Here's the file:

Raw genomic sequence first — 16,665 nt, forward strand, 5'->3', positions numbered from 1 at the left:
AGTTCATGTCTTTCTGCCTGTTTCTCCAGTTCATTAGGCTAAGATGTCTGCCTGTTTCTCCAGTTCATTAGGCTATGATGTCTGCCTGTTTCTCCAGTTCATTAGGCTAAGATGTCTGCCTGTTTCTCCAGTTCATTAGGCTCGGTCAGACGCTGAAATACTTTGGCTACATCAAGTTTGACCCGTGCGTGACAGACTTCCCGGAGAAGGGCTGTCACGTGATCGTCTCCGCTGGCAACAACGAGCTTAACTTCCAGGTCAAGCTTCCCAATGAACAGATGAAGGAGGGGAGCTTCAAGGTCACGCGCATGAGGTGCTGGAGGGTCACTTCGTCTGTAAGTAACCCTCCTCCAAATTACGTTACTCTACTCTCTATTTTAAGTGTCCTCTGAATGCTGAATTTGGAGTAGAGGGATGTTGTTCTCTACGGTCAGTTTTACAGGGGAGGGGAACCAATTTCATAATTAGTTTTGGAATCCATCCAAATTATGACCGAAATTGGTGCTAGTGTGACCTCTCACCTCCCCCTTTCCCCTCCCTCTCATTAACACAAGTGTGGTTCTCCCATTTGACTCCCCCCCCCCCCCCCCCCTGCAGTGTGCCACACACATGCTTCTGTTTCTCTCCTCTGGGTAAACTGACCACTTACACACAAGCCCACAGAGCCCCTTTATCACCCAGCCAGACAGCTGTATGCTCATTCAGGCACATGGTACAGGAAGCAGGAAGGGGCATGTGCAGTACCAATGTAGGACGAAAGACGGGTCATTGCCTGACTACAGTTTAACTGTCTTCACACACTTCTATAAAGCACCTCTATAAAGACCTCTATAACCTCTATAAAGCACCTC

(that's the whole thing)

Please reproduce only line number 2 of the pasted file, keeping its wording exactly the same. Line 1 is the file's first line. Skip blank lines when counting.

AGTTCATGTCTTTCTGCCTGTTTCTCCAGTTCATTAGGCTAAGATGTCTGCCTGTTTCTCCAGTTCATTAGGCTATGATGTCTGCCTGTTTCTCCAGTTCATTAGGCTAAGATGTCTGCCTGTTTCTCCAGTTCATTAGGCTCGGTCAGACGCTGAAATACTTTGGCTACATCAAGTTTGACCCGTGCGTGACAGACTTCCCGGAGAAGGGCTGTCACGTGATCGTCTCCGCTGGCAACAACGAGCTTAACTTCCAGGTCAAGCTTCCCAATGAACAGATGAAGGAGGGGAGCTTCAAGGTCACGCGCATGAGGTGCTGGAGGGTCACTTCGTCTGTAAGTAACCCTCCTCCAAATTACGTTACTCTACTCTCTATTTTAAGTGTCCTCTGAATGCTGAATTTGGAGTAGAGGGATGTTGTTCTCTACGGTCAGTTTTACAGGGGAGGGGAACCAATTTCATAATTAGTTTTGGAATCCATCCAAATTATGACCGAAATTGGTGCTAGTGTGACCTCTCACCTCCCCCTTTCCCCTCCCTCTCATTAACACAAGTGTGGTTCTCCCATTTGACTCCCCCCCCCCCCCCCCCCTGCAGTGTGCCACACACATGCTTCTGTTTCTCTCCTCTGGGTAAACTGACCACTTACACACAAGCCCACAGAGCCCCTTTATCACCCAGCCAGACAGCTGTATGCTCATTCAGGCACATGGTACAGGAAGCAGGAAGGGGCATGTGCAGTACCAATGTAGGACGAAAGACGGGTCATTGCCTGACTACAGTTTAACTGTCTTCACACACTTCTATAAAGCACCTCTATAAAGACCTCTATAACCTCTATAAAGCACCTC